The Seal of Confession

by Fr Mark Baumgarten

The Sacrament of Reconciliation is in the public spotlight at present – specifically the confessional seal, by which the priest is forbidden—under pain of excommunication—from betraying in any way the confidence of those whose confessions he hears.

A number of civil jurisdictions—including Western Australia—are now proposing laws designed to compel priests to break the seal of confession if they hear about instances of child sexual abuse.

As I’ve said before, I’m as sickened and indeed angry as anyone about the horrible crimes that have rocked the Church I love, and as a priest I’ve been tarnished by association with them.  We must do all we can to bring healing and justice to victims, accountability to perpetrators, and to enact reforms that will help our Church return to holiness.  The problem is that the proposed laws will not actually make young people any safer, and they may actually make things worse.

I suspect there’s some wild fantasising about what goes on in the confessional in the popular imagination.  The notion that criminals are all lining up to confess their sins is just silly (except perhaps occasionally when they’re already in prison).  And in the very rare instance that someone might confess a serious crime with true contrition, the confessional is perhaps the only place where they might be given serious counsel, including potentially being exhorted to turn themselves in.  But of course, the likelihood that someone would confess a crime if they know the priest was required to report it to the authorities is virtually non-existent.

In any event, a penitent always has the option of confessing anonymously.  Most of the time I have no idea whose confession I am hearing, either because I don’t recognise them or because they are behind the screen.  Indeed, I suspect one result of this sort of legislation would be that many parishes would likely phase out face-to-face confession and make it all anonymous so as to protect the priest.

This kind of legislation is also unenforceable.  Short of bugging confessionals, the only way to catch a priest in this would be to try to trap him with fake penitents armed with recording devices, which would be a particularly malicious course of action.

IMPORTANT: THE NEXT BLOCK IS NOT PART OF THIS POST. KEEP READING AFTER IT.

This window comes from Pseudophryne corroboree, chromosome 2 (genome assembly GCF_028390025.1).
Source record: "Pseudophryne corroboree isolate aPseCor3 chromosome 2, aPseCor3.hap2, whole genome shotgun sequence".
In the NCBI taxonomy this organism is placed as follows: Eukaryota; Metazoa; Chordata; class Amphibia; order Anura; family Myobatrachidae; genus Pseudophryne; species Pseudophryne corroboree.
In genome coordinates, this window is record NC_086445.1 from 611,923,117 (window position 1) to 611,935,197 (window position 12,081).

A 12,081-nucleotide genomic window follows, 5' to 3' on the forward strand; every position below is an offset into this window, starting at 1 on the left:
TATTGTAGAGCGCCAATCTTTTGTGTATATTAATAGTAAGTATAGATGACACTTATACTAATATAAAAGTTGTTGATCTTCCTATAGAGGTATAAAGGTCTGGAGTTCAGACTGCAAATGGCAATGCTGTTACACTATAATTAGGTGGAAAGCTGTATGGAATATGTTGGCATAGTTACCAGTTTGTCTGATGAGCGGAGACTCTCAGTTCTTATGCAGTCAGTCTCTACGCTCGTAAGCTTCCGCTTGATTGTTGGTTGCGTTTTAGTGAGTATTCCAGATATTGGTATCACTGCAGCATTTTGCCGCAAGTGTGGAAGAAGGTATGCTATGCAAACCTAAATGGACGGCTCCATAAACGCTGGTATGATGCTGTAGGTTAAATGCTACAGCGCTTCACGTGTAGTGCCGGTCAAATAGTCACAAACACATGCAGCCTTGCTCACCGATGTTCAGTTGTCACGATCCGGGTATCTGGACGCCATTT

Whatever happens, let me assure my fellow Catholics that we priests fully intend to honour the solemn commitments that we have made, which includes protecting the seal of confession.  I would absolutely go to jail or face any other civil penalty before I broke the sacramental seal, and I suspect all priests—regardless of their ideological persuasion—would say the same.  Indeed, there have been a few priest saints over the centuries who have actually been martyred for their refusal to break the confessional seal.

The healing that we Catholics believe takes place in this sacrament has eternal significance, and this far outweighs any this-worldly consequences we might face for refusing to divulge what has been shared therein.  As Pope Francis has said, the confessional seal is an “indispensable” part of the sacrament, allowing the penitent the freedom to be completely open to the supernatural mercy of Christ, and “no human power has—nor may it claim—jurisdiction over it.”

Aside from the Mass, the Sacrament of Reconciliation is probably my favourite thing about being a priest.  There have been times when I’ve run out of tissues—the healing has been that powerful—and it’s something I suspect non-Catholics can’t fully appreciate.

And so if there is a silver-lining to be found in all of this, it is perhaps that these public debates about confession will remind Catholics of this sacrament’s power and importance.  The angels and saints in heaven rejoice whenever a sinner returns to the Lord in this sacrament and receives his healing – so may we always cherish and protect this great sacrament of mercy, and never take it for granted.

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